Thomas was an amazing wordsmith.  The way he put words together to make new and startling images was like painting with words.   Here is the beginning of the poem Fern Hill;

“Now as I was young and easy under the apple boughs
About the lilting house and happy as the grass was green,
The night above the dingle starry,
Time let me hail and climb
Golden in the heydays of his eyes,”

You can see the joyful child rushing through the high green grass at his aunt’s farm.

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Dylan Thomas 

It was kind of hard to find the house since there were only small signs.  I am surprised that the council in Swansea has not publicized that it is Dylan’s birthplace.

We were greeted at the door by Geoff Haden, the owner of the house and a Thomas admirer.  He took time with us to talk about Dylan’s life here in this middle class Edwardian house.  Geoff encouraged us to take our time looking at the house and even said we could open the cupboards and drawers.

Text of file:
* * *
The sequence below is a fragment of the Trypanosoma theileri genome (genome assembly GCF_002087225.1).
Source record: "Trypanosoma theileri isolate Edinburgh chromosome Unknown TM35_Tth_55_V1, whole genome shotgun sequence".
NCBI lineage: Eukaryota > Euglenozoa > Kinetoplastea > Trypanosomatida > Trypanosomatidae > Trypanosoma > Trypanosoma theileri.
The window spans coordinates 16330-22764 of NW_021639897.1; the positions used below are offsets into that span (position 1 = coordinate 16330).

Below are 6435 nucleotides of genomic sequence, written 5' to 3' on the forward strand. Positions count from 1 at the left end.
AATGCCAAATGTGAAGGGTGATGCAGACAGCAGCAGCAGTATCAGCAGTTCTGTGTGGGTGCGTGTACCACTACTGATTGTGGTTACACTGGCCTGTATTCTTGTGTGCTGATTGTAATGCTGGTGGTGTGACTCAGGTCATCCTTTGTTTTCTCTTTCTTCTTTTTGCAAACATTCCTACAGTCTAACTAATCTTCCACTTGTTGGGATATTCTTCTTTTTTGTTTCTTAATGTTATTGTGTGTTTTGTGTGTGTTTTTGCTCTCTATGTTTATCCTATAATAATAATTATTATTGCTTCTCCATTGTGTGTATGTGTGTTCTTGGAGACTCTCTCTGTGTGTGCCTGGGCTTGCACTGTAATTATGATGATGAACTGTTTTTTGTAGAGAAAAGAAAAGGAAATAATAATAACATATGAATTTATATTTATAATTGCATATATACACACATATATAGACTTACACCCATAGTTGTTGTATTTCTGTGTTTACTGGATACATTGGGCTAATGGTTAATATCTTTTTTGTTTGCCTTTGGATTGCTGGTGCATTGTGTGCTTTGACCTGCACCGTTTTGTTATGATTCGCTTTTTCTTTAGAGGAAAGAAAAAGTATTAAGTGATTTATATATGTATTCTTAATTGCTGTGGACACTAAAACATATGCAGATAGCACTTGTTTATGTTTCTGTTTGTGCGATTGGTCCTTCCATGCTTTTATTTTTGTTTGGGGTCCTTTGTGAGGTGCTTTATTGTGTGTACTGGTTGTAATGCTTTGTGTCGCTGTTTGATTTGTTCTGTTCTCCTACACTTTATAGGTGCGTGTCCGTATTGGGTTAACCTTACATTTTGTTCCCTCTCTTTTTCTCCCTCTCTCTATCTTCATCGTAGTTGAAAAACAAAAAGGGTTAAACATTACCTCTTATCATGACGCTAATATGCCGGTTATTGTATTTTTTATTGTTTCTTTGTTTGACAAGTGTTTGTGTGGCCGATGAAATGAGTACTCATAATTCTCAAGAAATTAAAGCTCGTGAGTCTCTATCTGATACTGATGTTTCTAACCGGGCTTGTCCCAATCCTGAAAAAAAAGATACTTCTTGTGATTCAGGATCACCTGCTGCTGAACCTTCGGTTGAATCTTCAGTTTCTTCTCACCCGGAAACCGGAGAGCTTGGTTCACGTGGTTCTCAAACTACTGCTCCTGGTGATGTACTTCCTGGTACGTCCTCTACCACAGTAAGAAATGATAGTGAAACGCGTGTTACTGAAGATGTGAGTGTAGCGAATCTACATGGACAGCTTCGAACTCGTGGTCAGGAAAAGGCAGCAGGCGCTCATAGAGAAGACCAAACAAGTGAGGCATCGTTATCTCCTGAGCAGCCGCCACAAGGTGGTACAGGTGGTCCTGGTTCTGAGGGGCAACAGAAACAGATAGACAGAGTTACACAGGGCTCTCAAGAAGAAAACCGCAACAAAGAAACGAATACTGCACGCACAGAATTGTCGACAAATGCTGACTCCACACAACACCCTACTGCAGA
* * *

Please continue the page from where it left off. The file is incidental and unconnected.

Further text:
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Geoff Haden

Dylan was born in the front bedroom of his parent’s house on October 27th 1914. Dylan Thomas birth bedroom net

The house has been lovingly restored to as close to the original as possible.  Geoff told us that they found a woman who had been a maid in the house when she was 15 and Dylan was 16.  She remembered how the house looked.

Here is a photograph of the desk in his tiny bedroom.  It was here in this untidy bedroom that was full of books, sweets and cigarettes that Dylan wrote such amazing poems and stories.Dylan Thomas desk net

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There is even his twin bed that was next to the house hot water boiler.Dylan Thomas bed netIt was a thrill to see where Dylan wrote his masterpieces and to feel his spirit in the house.  Dylan’s life was short.  He died in New York on November 9, 1953 after drinking all night in a pub after one of his poetry readings.  He had been ill with pneumonia and went into a coma in the hospital and never came out of it before he died.